Depending on the purpose of raising capital and the stage of development of the start-up, term loan facilities can be structured as a final maturity/bullet loan or an amortising loan. As venture debt is often raised to achieve a milestone or as a bridge financing to reach the cash flow break-point, the agreed repayment start date for amortising loans is usually not until 6–12 months after the utilisation of the loan. This is done in order to protect the liquidity of the start-up. After that, the repayments and interest payments are generally made together at the end of each interest period, either monthly or quarterly.

Instead of term loan facilities, venture debt is sometimes provided as revolving credit facilities. In this case, the borrower is able to raise a short-term loan with a flexible loan amount and a term for an interest period of one or up to three months, if necessary, with the opportunity to extend the term of the loan for another interest period.

Both term loan facilities and revolving credit facilities are generally provided with a considerable broad purpose provision, meaning that the loan can be used for the borrower’s general corporate purposes.

Provisions of venture debt financing:


  • A borrower has to pay interest and fees and, in many cases, must also offer a participation in the development of the start-up’s value or revenue in the form of an equity kicker or a venture kicker (see below) as an additional financial reward to the lender.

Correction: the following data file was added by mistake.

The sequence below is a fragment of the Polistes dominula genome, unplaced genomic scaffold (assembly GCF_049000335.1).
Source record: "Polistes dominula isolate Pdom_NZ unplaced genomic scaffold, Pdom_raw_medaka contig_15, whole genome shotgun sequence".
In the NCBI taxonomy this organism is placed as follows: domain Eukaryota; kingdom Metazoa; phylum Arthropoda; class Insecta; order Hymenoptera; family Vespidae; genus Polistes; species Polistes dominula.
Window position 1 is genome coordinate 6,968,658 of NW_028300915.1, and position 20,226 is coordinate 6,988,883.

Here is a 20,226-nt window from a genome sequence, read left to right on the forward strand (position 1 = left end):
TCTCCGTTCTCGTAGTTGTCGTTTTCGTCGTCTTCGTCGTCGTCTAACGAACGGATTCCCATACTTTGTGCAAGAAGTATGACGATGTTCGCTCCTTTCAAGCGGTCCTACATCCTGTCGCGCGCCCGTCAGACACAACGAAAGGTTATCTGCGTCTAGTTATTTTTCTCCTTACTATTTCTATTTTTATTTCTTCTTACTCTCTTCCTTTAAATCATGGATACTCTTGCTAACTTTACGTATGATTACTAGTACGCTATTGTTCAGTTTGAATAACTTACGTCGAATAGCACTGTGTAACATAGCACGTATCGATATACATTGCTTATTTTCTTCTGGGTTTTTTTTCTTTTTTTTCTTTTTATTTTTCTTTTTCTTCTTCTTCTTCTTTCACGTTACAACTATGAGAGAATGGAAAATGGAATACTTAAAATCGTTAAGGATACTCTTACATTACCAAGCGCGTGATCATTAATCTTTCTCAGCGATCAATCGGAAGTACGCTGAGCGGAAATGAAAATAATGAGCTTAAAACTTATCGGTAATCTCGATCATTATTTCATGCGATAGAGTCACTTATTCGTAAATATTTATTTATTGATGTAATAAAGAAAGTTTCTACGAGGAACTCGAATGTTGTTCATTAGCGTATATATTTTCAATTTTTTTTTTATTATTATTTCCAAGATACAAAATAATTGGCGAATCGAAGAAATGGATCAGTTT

• As a rule, the return on investment expected by venture debt lenders is between approximately 10% and 25% of the capital amount per annum.


  • Interest rates for venture debt are comparatively high. Depending on the start-up’s risk profile, the usual margins are between approximately 8% and 15% – 20% of the capital amount. In an event of default, the margin is usually raised by another 3 to 5%.
  • As with other kinds of debt financing, the interest rates agreed for venture debt can be fixed or variable, or a hybrid of the two with a certain minimum fixed rate.


  • Besides interest, the borrower usually has to pay fees in venture debt financings, including legal fees for the documentation.

Direct Equity Kicker – warrant/option

  • An equity kicker often constitutes a significant element of the compensation scheme under a venture debt financing. By way of an equity kicker, the lender can participate in an increase in value of the borrower’s shares (which constitutes the upside potential) as the lender either receives a direct shareholding in the borrower through a warrant or option (in the case of an exit). The lender will become a party to the borrower’s shareholders’ agreement if the warrants/options are exercised.